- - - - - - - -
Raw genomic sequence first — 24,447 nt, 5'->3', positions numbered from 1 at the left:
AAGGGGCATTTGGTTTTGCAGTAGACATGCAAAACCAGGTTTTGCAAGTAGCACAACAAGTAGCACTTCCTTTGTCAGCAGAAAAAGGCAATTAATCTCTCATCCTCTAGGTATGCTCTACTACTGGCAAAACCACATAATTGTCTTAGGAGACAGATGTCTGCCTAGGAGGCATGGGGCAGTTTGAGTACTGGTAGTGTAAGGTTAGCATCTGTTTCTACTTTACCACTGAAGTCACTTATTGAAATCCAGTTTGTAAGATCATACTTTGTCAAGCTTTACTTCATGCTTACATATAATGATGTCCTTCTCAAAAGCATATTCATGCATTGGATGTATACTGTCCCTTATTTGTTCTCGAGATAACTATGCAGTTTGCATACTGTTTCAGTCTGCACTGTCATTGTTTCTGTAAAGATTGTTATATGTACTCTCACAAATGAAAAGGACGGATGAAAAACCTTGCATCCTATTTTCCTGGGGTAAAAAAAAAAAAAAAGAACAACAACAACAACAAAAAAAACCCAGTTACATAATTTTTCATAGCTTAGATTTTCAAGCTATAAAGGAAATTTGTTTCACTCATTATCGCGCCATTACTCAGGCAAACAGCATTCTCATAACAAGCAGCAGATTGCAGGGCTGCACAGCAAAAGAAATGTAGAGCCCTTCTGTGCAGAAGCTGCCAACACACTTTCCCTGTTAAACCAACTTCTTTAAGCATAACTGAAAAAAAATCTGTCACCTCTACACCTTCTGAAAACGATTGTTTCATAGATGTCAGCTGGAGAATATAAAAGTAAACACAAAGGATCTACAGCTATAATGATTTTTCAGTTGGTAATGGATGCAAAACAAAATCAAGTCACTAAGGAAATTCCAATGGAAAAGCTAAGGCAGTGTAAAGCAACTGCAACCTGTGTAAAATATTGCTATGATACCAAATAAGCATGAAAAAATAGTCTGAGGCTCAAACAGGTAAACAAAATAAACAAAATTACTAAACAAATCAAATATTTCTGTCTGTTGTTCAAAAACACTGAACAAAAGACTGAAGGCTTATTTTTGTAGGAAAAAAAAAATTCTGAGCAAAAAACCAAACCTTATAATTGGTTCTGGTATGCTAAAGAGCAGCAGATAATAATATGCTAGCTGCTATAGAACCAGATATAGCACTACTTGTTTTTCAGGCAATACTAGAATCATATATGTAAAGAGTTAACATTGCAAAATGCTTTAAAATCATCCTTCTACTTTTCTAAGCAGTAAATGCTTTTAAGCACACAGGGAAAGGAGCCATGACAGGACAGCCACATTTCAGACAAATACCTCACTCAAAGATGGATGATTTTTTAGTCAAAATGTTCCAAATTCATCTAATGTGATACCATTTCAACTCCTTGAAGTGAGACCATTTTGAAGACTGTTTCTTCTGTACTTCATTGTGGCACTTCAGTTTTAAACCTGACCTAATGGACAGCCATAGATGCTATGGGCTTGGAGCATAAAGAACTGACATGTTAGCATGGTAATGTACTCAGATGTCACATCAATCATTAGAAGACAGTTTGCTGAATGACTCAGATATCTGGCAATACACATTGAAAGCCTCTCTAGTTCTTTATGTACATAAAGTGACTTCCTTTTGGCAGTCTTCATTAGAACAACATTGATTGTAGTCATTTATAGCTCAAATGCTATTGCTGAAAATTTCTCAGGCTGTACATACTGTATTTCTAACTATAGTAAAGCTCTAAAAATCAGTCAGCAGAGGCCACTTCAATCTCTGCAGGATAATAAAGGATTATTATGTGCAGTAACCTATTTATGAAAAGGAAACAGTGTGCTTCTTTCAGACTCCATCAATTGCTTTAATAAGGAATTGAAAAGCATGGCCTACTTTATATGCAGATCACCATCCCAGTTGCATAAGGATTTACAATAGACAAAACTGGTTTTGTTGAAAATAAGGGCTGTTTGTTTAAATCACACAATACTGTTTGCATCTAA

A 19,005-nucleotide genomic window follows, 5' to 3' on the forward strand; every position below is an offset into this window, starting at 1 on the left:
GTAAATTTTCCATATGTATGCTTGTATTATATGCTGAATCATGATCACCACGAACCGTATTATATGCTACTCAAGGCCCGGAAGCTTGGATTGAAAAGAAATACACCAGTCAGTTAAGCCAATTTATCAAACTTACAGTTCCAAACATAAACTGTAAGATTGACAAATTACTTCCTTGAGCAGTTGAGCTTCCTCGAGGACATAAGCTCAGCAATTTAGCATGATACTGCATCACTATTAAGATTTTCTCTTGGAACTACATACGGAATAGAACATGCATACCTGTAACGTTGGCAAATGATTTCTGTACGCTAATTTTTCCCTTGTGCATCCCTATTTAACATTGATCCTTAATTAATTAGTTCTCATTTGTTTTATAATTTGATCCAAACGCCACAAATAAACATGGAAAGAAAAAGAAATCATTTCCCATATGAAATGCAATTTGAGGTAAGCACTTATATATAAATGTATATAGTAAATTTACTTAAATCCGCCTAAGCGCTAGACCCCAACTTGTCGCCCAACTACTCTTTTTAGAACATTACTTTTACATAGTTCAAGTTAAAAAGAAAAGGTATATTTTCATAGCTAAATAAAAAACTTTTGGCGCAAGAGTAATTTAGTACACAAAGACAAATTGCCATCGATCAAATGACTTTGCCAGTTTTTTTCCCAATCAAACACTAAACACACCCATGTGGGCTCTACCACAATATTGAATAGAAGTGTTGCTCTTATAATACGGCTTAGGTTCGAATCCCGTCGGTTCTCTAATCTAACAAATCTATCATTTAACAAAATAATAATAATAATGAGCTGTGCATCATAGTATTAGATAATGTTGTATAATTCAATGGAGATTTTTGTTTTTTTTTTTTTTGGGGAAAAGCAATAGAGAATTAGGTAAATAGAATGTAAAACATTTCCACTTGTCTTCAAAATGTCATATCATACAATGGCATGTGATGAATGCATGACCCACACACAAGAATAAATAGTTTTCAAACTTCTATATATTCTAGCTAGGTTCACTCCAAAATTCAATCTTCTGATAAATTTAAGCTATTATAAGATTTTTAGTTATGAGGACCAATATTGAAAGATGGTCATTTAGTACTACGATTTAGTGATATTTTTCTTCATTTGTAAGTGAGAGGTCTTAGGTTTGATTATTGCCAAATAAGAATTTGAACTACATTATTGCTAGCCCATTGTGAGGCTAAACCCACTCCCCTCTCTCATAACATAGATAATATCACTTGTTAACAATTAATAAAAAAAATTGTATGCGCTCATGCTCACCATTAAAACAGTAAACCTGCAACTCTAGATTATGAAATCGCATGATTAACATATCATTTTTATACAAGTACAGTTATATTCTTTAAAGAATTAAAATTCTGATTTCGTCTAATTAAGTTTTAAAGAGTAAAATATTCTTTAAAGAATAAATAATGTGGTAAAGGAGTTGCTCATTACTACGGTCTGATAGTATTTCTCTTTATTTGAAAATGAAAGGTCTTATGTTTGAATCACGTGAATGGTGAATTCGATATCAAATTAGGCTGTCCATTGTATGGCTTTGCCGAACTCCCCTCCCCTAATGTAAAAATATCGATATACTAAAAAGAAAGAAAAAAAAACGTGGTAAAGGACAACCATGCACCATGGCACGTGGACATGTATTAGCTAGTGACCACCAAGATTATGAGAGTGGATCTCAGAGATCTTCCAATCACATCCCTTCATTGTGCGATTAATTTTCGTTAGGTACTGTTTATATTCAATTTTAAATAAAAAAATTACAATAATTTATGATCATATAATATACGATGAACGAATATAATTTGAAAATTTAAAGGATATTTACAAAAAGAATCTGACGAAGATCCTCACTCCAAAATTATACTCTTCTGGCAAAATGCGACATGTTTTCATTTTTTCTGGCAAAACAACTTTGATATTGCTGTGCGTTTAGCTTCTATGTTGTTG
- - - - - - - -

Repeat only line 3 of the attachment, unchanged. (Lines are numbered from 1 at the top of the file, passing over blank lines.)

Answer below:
A 19,005-nucleotide genomic window follows, 5' to 3' on the forward strand; every position below is an offset into this window, starting at 1 on the left: